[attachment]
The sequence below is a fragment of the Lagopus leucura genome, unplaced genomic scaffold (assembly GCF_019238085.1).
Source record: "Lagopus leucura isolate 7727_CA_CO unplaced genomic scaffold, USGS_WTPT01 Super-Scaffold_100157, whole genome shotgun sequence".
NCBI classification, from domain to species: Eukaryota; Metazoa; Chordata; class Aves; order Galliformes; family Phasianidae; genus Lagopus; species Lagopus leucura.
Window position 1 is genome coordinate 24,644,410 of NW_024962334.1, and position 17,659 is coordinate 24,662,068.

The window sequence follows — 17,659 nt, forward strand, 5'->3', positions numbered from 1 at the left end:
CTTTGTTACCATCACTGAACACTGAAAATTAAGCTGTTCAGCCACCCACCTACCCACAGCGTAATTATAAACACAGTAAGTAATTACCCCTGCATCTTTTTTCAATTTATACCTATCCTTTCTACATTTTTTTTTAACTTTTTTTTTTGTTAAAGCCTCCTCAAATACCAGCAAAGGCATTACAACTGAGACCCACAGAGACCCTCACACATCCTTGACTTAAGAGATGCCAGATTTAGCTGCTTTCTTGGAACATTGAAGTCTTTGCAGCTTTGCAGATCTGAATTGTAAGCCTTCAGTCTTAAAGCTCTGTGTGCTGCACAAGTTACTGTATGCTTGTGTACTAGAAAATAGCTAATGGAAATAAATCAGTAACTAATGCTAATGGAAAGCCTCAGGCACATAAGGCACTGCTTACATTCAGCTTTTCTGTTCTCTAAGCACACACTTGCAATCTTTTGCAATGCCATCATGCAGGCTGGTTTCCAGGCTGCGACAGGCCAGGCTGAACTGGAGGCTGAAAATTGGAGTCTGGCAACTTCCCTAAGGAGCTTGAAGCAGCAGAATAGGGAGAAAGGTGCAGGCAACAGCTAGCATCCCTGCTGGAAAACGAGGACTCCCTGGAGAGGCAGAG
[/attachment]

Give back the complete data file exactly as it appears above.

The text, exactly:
The sequence below is a fragment of the Lagopus leucura genome, unplaced genomic scaffold (assembly GCF_019238085.1).
Source record: "Lagopus leucura isolate 7727_CA_CO unplaced genomic scaffold, USGS_WTPT01 Super-Scaffold_100157, whole genome shotgun sequence".
NCBI classification, from domain to species: Eukaryota; Metazoa; Chordata; class Aves; order Galliformes; family Phasianidae; genus Lagopus; species Lagopus leucura.
Window position 1 is genome coordinate 24,644,410 of NW_024962334.1, and position 17,659 is coordinate 24,662,068.

The window sequence follows — 17,659 nt, forward strand, 5'->3', positions numbered from 1 at the left end:
CTTTGTTACCATCACTGAACACTGAAAATTAAGCTGTTCAGCCACCCACCTACCCACAGCGTAATTATAAACACAGTAAGTAATTACCCCTGCATCTTTTTTCAATTTATACCTATCCTTTCTACATTTTTTTTTAACTTTTTTTTTTGTTAAAGCCTCCTCAAATACCAGCAAAGGCATTACAACTGAGACCCACAGAGACCCTCACACATCCTTGACTTAAGAGATGCCAGATTTAGCTGCTTTCTTGGAACATTGAAGTCTTTGCAGCTTTGCAGATCTGAATTGTAAGCCTTCAGTCTTAAAGCTCTGTGTGCTGCACAAGTTACTGTATGCTTGTGTACTAGAAAATAGCTAATGGAAATAAATCAGTAACTAATGCTAATGGAAAGCCTCAGGCACATAAGGCACTGCTTACATTCAGCTTTTCTGTTCTCTAAGCACACACTTGCAATCTTTTGCAATGCCATCATGCAGGCTGGTTTCCAGGCTGCGACAGGCCAGGCTGAACTGGAGGCTGAAAATTGGAGTCTGGCAACTTCCCTAAGGAGCTTGAAGCAGCAGAATAGGGAGAAAGGTGCAGGCAACAGCTAGCATCCCTGCTGGAAAACGAGGACTCCCTGGAGAGGCAGAG